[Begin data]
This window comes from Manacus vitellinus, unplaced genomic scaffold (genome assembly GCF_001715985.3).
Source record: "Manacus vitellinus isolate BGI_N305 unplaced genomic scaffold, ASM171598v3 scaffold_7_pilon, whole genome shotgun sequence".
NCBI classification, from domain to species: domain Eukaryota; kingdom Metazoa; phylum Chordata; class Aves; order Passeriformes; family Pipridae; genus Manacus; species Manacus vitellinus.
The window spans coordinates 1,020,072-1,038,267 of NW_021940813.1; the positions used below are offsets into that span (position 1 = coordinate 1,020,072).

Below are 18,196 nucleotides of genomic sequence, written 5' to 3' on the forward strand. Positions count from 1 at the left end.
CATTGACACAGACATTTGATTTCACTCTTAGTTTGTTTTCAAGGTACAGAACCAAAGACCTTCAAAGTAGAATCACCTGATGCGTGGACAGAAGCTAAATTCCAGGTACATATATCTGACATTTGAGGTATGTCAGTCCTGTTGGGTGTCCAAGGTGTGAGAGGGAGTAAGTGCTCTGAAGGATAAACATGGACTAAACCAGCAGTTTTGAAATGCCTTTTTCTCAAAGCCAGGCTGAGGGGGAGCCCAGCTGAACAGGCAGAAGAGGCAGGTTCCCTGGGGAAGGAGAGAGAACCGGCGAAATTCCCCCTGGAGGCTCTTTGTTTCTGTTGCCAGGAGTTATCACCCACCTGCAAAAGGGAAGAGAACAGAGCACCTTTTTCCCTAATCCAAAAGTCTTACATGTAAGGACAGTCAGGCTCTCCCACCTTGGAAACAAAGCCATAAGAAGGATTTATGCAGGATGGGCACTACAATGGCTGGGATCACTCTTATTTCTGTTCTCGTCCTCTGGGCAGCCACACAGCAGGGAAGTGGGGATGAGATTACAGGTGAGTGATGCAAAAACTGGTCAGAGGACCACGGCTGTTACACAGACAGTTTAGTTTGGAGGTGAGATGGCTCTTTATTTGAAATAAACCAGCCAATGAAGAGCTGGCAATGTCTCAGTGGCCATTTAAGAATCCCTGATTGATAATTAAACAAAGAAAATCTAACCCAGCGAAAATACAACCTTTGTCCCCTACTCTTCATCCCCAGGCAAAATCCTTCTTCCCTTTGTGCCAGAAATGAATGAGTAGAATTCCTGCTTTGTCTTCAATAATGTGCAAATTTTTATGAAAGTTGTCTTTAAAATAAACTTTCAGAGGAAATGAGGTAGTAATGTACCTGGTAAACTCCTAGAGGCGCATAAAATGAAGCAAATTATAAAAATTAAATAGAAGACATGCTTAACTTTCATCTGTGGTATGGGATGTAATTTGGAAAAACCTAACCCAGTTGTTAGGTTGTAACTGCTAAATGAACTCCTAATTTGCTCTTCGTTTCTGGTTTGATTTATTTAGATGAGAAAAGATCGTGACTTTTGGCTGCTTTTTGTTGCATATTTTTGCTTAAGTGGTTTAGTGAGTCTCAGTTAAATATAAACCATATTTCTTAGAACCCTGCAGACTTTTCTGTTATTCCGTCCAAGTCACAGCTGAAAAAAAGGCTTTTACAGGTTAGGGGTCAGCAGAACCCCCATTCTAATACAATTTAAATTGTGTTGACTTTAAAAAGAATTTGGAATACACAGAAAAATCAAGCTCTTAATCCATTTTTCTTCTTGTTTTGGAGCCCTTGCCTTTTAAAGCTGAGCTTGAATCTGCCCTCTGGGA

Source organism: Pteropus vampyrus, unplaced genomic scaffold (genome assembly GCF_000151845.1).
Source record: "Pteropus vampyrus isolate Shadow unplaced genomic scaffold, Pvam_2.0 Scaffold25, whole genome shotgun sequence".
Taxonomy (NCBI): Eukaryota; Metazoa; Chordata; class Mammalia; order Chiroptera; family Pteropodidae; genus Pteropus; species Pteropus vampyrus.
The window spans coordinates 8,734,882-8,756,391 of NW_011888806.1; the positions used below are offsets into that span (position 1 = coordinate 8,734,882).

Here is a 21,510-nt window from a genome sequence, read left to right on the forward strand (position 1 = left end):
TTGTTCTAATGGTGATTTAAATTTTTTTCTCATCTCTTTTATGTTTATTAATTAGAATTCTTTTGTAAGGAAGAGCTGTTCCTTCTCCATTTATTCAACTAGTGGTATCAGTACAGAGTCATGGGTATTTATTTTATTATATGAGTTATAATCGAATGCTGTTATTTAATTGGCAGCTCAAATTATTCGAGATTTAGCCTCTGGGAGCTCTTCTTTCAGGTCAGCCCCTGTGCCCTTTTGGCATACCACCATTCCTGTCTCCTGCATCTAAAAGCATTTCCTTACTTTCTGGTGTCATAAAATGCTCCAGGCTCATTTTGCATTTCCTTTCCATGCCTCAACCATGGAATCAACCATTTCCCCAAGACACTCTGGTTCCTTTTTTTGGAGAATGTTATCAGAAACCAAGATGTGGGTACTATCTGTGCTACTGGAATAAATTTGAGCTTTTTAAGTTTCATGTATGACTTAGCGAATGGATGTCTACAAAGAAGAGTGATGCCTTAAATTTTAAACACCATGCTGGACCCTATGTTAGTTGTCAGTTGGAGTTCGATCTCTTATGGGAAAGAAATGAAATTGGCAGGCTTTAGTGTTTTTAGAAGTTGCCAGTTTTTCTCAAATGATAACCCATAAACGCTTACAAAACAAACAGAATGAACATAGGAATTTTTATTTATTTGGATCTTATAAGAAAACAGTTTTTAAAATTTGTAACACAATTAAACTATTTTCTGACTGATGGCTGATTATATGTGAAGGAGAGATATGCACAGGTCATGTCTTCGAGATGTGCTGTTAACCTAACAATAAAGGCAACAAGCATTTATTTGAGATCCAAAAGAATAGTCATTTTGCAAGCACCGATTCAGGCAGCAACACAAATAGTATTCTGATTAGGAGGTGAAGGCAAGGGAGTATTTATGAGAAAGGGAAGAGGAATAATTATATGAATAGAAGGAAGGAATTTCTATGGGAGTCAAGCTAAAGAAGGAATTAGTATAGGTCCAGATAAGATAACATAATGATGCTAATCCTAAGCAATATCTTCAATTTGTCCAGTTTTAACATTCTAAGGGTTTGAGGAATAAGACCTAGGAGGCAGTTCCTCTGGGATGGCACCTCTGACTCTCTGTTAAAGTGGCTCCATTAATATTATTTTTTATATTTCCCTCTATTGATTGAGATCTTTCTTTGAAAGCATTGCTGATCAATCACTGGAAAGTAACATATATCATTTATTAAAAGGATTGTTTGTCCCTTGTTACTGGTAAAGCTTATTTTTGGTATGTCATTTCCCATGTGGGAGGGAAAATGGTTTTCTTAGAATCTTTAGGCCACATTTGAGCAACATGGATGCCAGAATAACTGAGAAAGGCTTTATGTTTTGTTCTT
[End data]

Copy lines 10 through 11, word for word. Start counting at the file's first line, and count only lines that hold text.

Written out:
The window spans coordinates 8,734,882-8,756,391 of NW_011888806.1; the positions used below are offsets into that span (position 1 = coordinate 8,734,882).

Here is a 21,510-nt window from a genome sequence, read left to right on the forward strand (position 1 = left end):